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Helping Returners get Back on their Feet


Published on 12 June 2017


 

U Women’s Network, a NTUC U Family initiative, co-organised a Returner & Employer Networking Session with social recruiting platform Wantedly on 7 June 2017. The event sought to connect back-to work women or returners with potential employers. A total of 36 returners and eight companies participated.

The event is part of U Women’s Network’s pilot Returners Programme, which was developed after Labour Member of Parliament Desmond Choo called for a programme to leverage this latent talent pool. If recruited by a participating company under the programme, returners get a paid job trial lasting three to six months, which will include training and mentoring. If successful, they will be offered a permanent position with full salary and flexible work arrangements.

Breakout focus groups were also held with the returners at the event to understand their challenges, expectations and needs.

A Chat with the Returners…

Back-to-work mum Priyanka Agarwal, 37, has sent out some 50 job applications over the past three months to no avail.

With a Diploma in Business Administration and Finance, she had spent three years at a multinational company in the finance industry. In 2006, she decided to stay home to support her children’s growing-up years.

Now, with a full-time helper and supportive husband to take care of her daughters, aged six and 10, she is ready to re-enter the workforce again. Her situation is similar to majority of the returners who found U Women’s Network Returner & Employer Networking Session helpful.

“From resumes, all employers see are words and figures. Through this platform, they can get a sense of our energy and how we communicate. We can also understand the company better and see if we are a mutual fit. The employers I’ve met today are pro-family and empowering,” said Elin Chua, 42, a double degree holder who is starting her own business and looking for a secondary source of income to realise her dream.

“I hope employers can keep an open mind and not judge us by our age or the huge career gap. “For example, I may not have worked in an events company but I’ve helped out with a lot of events in the school that I have been volunteering for. We are still working in our own lives, just without any money. Many back-to-work women also forget to include these experiences in their resumes.”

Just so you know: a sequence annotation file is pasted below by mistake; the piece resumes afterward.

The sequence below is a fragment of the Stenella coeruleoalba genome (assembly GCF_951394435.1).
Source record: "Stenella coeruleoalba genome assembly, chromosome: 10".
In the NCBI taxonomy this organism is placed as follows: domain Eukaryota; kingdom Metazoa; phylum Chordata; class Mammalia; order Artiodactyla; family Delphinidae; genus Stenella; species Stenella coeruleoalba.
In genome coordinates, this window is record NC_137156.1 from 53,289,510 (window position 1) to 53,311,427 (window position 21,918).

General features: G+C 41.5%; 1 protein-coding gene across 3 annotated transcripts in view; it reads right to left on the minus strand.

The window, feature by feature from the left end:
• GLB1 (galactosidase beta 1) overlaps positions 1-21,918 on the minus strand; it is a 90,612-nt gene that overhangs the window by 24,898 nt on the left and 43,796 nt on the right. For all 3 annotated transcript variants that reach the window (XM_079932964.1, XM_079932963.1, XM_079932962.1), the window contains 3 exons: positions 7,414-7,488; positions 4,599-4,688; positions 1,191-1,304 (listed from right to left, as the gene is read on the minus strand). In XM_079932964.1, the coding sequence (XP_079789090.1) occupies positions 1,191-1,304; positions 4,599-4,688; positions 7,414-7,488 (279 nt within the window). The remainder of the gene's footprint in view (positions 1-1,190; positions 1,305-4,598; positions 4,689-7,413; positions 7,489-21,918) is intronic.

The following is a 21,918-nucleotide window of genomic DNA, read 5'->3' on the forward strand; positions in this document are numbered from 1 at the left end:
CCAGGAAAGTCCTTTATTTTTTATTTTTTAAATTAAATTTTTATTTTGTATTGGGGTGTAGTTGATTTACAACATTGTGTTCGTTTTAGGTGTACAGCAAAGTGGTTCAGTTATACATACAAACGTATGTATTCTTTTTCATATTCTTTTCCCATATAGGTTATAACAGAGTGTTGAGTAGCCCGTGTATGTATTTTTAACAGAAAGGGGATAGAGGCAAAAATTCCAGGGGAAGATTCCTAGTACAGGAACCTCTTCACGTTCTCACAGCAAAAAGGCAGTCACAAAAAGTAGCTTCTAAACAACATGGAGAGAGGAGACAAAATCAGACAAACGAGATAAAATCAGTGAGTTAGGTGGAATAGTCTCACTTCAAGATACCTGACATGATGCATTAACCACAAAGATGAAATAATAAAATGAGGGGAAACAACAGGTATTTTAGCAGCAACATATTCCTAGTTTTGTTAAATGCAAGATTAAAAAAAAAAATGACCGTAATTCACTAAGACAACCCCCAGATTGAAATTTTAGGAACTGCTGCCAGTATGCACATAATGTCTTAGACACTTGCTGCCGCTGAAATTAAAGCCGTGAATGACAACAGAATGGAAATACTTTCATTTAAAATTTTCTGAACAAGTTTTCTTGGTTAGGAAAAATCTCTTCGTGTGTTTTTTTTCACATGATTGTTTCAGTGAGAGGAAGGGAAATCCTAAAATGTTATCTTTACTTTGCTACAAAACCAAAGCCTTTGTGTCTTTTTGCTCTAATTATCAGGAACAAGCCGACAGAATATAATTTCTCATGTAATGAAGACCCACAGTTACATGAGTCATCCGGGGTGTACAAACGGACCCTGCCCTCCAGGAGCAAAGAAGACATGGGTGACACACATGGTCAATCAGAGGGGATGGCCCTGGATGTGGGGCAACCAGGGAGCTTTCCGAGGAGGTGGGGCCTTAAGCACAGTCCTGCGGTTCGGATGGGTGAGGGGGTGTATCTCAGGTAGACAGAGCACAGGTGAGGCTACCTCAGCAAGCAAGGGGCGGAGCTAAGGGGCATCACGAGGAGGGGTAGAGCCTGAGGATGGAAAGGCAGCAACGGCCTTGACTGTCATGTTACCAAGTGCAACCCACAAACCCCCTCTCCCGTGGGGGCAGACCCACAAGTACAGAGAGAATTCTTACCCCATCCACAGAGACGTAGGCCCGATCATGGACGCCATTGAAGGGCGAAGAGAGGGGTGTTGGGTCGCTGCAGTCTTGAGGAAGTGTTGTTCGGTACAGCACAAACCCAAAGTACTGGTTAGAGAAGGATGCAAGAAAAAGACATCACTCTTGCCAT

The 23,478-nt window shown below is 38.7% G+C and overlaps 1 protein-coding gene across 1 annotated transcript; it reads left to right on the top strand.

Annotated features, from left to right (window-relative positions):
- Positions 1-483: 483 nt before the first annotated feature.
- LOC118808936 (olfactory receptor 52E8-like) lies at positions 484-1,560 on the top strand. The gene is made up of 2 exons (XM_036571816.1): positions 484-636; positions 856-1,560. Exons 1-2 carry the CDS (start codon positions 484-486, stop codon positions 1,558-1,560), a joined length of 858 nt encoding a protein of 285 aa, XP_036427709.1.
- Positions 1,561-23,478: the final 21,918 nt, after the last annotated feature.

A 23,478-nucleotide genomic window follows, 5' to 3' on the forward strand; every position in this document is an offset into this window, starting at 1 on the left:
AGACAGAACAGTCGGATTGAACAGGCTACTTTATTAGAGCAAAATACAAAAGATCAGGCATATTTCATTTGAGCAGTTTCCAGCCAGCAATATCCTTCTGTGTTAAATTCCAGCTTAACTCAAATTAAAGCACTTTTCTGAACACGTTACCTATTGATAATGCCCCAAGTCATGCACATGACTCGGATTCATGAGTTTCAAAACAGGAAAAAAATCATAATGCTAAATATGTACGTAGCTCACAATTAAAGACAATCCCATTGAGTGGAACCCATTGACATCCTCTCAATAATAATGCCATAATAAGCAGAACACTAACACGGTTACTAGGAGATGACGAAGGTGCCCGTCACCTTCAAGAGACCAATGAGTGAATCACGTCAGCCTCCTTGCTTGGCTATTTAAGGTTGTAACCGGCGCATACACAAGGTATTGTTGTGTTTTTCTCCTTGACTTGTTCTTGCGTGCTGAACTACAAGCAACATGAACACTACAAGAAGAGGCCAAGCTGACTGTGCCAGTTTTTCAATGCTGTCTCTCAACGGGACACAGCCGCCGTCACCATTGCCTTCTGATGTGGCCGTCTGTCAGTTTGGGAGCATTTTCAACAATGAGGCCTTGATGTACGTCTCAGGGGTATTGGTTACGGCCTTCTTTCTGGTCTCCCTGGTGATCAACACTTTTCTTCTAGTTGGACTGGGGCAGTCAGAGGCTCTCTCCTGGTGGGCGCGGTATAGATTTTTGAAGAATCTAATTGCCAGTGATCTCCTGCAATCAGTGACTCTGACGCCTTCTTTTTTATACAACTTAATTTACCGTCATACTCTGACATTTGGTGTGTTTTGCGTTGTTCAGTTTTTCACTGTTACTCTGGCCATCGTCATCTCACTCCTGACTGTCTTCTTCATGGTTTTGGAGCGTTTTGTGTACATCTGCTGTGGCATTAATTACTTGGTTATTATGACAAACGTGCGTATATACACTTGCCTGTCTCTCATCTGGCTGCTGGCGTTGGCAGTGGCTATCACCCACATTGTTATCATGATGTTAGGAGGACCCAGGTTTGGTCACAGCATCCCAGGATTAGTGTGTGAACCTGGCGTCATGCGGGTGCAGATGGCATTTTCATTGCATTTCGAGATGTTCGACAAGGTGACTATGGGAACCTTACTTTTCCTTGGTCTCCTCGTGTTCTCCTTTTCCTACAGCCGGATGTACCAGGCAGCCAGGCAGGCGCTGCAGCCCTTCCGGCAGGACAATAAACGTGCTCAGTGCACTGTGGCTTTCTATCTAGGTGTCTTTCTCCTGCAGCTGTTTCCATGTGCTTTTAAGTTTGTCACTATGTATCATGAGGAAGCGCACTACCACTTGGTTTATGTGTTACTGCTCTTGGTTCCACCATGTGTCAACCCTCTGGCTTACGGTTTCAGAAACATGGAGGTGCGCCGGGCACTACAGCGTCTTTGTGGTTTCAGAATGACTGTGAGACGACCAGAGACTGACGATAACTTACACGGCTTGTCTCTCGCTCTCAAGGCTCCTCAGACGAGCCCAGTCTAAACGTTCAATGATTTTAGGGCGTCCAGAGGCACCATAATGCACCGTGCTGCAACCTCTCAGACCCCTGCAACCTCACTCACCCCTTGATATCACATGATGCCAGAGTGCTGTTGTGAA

A Chat with an Employer…

Yvon Bock, 38, is the founder and managing director of Hegen, which sells breastfeeding lifestyle products in nine markets internationally. A back-to-work woman herself, the mother of four left the workforce in 2004 to take care of her young children. She only re-entered the workforce when her father proposed that she worked part-time in his manufacturing company.

With a background in banking and finance, it was not easy for her at first. However, she eventually took up the challenge to create and design baby products, and that was when she found her calling to help working mothers around the world.

It comes as no surprise that progressive practices are integrated into the company’s policies. Parents working at Hegen are allowed time-off, flexible working hours, eldercare leave and part-time arrangements.

PERSONAL ADVICE

Encouraging women to be more open to switching industries, she said: “Be optimistic about the change in industry and just do it. There’s always room for improvement and new skills. Be willing to learn from both your seniors and juniors.”

Additionally, returners should discuss concerns and deliverables with their potential employers upfront to avoid conflicts of interest down the road. While employers should give them time to learn the ropes, she explained that returners have to give employers time to be convinced of their abilities and adjust their expectations.

With plans to expand to new markets, Yvon aims to double her team of 10 over the next two years and is looking to fill roles in marketing, communications and sales.

“It is important that the candidates’ attitude aligns to the company’s ethos. I think they need to have two elements – team spirit and empathy. We will try to understand them but they must also do their part,” she said.

 

 

NTUC This Week 11 June 2017. Article by Avelyn Ng

 


Tags: U Women's Network,  Returner Networking Session,  Back To Work,  Job Trial,  Flexible Work Arragement


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